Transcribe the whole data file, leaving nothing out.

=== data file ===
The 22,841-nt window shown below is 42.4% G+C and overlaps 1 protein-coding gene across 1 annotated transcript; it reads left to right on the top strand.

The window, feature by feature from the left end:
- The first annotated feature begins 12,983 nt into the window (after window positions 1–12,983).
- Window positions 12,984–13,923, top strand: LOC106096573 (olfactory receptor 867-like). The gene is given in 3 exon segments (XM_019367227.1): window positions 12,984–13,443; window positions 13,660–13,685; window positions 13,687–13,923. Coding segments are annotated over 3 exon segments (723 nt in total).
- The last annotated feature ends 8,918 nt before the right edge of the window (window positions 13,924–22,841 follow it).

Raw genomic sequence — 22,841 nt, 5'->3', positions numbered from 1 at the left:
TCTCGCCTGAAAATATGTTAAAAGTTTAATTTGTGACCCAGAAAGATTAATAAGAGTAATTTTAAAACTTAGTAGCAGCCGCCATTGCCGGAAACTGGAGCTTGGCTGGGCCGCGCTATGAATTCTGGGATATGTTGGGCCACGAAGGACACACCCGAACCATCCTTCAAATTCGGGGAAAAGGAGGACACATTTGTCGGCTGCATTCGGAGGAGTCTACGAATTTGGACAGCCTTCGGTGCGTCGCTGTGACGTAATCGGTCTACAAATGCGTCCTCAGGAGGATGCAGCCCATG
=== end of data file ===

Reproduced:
The 22,841-nt window shown below is 42.4% G+C and overlaps 1 protein-coding gene across 1 annotated transcript; it reads left to right on the top strand.

The window, feature by feature from the left end:
- The first annotated feature begins 12,983 nt into the window (after window positions 1–12,983).
- Window positions 12,984–13,923, top strand: LOC106096573 (olfactory receptor 867-like). The gene is given in 3 exon segments (XM_019367227.1): window positions 12,984–13,443; window positions 13,660–13,685; window positions 13,687–13,923. Coding segments are annotated over 3 exon segments (723 nt in total).
- The last annotated feature ends 8,918 nt before the right edge of the window (window positions 13,924–22,841 follow it).

Raw genomic sequence — 22,841 nt, 5'->3', positions numbered from 1 at the left:
TCTCGCCTGAAAATATGTTAAAAGTTTAATTTGTGACCCAGAAAGATTAATAAGAGTAATTTTAAAACTTAGTAGCAGCCGCCATTGCCGGAAACTGGAGCTTGGCTGGGCCGCGCTATGAATTCTGGGATATGTTGGGCCACGAAGGACACACCCGAACCATCCTTCAAATTCGGGGAAAAGGAGGACACATTTGTCGGCTGCATTCGGAGGAGTCTACGAATTTGGACAGCCTTCGGTGCGTCGCTGTGACGTAATCGGTCTACAAATGCGTCCTCAGGAGGATGCAGCCCATG